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Should I Care or Should I Work? The Impact of Working in Older Age on Caregiving

Research output: Working paper

Standard

Should I Care or Should I Work? The Impact of Working in Older Age on Caregiving. / Avendano Pabon, Mauricio; Carrino, Ludovico; Nafilyan, Vahe Louis.

23. ed. York : HEDG York Working Paper Series, 2019.

Research output: Working paper

Harvard

Avendano Pabon, M, Carrino, L & Nafilyan, VL 2019 'Should I Care or Should I Work? The Impact of Working in Older Age on Caregiving' 23 edn, HEDG York Working Paper Series, York.

APA

Avendano Pabon, M., Carrino, L., & Nafilyan, V. L. (2019). Should I Care or Should I Work? The Impact of Working in Older Age on Caregiving. (23 ed.) York: HEDG York Working Paper Series.

Vancouver

Avendano Pabon M, Carrino L, Nafilyan VL. Should I Care or Should I Work? The Impact of Working in Older Age on Caregiving. 23 ed. York: HEDG York Working Paper Series. 2019 Oct 1.

Author

Avendano Pabon, Mauricio ; Carrino, Ludovico ; Nafilyan, Vahe Louis. / Should I Care or Should I Work? The Impact of Working in Older Age on Caregiving. 23. ed. York : HEDG York Working Paper Series, 2019.

Bibtex Download

@techreport{351dafa1949f4f6c9f8697248e30d14f,
title = "Should I Care or Should I Work? The Impact of Working in Older Age on Caregiving",
abstract = "This paper examines the impact of an increase in labour supply on women’s informal caregiving, due to changes in pension rules. We exploit a unique reform that increased the female State-Pension-Age (SPA) in the UK for up to 6 years. Using an instrumental variable approach to account for the endogeneity of labour supply, we show that an increase in employment substantially reduces the intensity of informal care: working for 30 hours/week reduces care-intensity by 6.6 hours/week, and reduces the probability of providing intensive care (> 20 hours/week) by 4 percentage points. We show that these effects are concentrated among women working in physically and psychologically demanding jobs. Our results provide evidence that increasing women’s labour supply in older age by raising the statutory age of retirement may decrease the intensity of informal care, which raises concerns about the availability of informal care in ageing populations.",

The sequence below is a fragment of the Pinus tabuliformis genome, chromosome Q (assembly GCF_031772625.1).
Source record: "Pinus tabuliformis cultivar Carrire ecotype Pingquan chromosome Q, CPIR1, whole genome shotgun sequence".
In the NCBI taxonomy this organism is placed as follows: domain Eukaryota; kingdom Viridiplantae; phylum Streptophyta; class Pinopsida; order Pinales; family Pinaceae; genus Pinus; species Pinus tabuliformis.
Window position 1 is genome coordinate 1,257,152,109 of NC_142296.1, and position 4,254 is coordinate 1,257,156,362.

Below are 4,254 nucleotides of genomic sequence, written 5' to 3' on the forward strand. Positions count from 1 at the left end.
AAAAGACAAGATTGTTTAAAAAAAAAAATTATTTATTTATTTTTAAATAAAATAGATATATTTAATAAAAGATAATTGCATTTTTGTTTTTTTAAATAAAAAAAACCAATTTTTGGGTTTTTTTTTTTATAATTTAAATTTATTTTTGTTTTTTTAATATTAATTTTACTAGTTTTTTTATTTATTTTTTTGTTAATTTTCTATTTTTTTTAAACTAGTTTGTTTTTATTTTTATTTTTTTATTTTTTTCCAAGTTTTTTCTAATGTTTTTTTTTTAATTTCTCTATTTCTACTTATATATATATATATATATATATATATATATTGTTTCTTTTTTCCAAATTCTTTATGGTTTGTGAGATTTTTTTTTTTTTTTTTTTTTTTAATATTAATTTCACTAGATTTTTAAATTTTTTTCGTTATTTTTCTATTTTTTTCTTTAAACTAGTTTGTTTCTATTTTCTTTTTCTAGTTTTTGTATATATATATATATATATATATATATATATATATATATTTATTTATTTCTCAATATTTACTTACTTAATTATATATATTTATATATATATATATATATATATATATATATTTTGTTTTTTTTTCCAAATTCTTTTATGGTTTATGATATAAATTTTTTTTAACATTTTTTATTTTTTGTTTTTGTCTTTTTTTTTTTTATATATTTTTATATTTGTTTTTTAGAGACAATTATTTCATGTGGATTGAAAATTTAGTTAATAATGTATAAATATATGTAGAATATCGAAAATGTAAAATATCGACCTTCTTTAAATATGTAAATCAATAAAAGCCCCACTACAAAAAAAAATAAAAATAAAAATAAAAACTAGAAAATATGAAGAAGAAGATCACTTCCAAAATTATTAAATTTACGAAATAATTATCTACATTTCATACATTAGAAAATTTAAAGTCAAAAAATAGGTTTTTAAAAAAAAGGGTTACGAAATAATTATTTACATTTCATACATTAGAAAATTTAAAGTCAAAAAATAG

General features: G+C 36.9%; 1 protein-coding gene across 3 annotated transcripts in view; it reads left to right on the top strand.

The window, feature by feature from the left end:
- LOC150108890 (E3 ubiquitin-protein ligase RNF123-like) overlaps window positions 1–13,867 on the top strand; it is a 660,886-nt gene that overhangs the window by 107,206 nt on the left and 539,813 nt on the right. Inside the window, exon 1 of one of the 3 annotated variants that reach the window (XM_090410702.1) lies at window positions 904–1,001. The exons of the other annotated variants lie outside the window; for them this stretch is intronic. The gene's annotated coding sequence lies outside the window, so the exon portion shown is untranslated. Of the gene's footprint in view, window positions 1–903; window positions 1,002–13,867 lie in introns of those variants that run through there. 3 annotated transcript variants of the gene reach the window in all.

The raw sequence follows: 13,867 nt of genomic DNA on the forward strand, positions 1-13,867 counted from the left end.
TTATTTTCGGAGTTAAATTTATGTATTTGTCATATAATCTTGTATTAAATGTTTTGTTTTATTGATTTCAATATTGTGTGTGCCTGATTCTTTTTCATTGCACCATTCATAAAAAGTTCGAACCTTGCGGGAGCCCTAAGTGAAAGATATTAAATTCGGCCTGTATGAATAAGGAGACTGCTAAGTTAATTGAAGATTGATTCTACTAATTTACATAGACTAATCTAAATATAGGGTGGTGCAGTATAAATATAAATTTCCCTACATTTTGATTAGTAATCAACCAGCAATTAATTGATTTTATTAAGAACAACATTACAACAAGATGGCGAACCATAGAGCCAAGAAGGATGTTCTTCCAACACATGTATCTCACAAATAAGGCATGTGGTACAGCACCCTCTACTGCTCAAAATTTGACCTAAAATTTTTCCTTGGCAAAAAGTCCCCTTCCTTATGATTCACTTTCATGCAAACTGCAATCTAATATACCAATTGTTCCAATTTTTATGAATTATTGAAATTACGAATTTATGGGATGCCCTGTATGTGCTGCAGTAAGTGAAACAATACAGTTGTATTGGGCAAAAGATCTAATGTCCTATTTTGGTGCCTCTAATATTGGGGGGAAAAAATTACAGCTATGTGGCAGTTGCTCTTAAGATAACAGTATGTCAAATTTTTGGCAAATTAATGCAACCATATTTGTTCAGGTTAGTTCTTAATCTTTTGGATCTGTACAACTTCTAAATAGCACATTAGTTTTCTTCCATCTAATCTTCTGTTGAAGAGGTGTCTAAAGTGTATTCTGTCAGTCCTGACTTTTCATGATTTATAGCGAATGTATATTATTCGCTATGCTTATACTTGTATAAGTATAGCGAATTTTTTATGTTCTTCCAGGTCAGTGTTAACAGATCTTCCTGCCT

keywords = "Informal care, pension reform, labour supply, retirement",
author = "{Avendano Pabon}, Mauricio and Ludovico Carrino and Nafilyan, {Vahe Louis}",
year = "2019",
month = "10",
day = "1",
language = "English",
volume = "2019",
publisher = "HEDG York Working Paper Series",
edition = "23",
type = "WorkingPaper",
institution = "HEDG York Working Paper Series",

}

RIS (suitable for import to EndNote) Download

TY - UNPB

T1 - Should I Care or Should I Work? The Impact of Working in Older Age on Caregiving

AU - Avendano Pabon, Mauricio

AU - Carrino, Ludovico

AU - Nafilyan, Vahe Louis

PY - 2019/10/1

Y1 - 2019/10/1

N2 - This paper examines the impact of an increase in labour supply on women’s informal caregiving, due to changes in pension rules. We exploit a unique reform that increased the female State-Pension-Age (SPA) in the UK for up to 6 years. Using an instrumental variable approach to account for the endogeneity of labour supply, we show that an increase in employment substantially reduces the intensity of informal care: working for 30 hours/week reduces care-intensity by 6.6 hours/week, and reduces the probability of providing intensive care (> 20 hours/week) by 4 percentage points. We show that these effects are concentrated among women working in physically and psychologically demanding jobs. Our results provide evidence that increasing women’s labour supply in older age by raising the statutory age of retirement may decrease the intensity of informal care, which raises concerns about the availability of informal care in ageing populations.

AB - This paper examines the impact of an increase in labour supply on women’s informal caregiving, due to changes in pension rules. We exploit a unique reform that increased the female State-Pension-Age (SPA) in the UK for up to 6 years. Using an instrumental variable approach to account for the endogeneity of labour supply, we show that an increase in employment substantially reduces the intensity of informal care: working for 30 hours/week reduces care-intensity by 6.6 hours/week, and reduces the probability of providing intensive care (> 20 hours/week) by 4 percentage points. We show that these effects are concentrated among women working in physically and psychologically demanding jobs. Our results provide evidence that increasing women’s labour supply in older age by raising the statutory age of retirement may decrease the intensity of informal care, which raises concerns about the availability of informal care in ageing populations.

KW - Informal care

KW - pension reform

KW - labour supply

KW - retirement

M3 - Working paper

VL - 2019

BT - Should I Care or Should I Work? The Impact of Working in Older Age on Caregiving

PB - HEDG York Working Paper Series

CY - York

ER -

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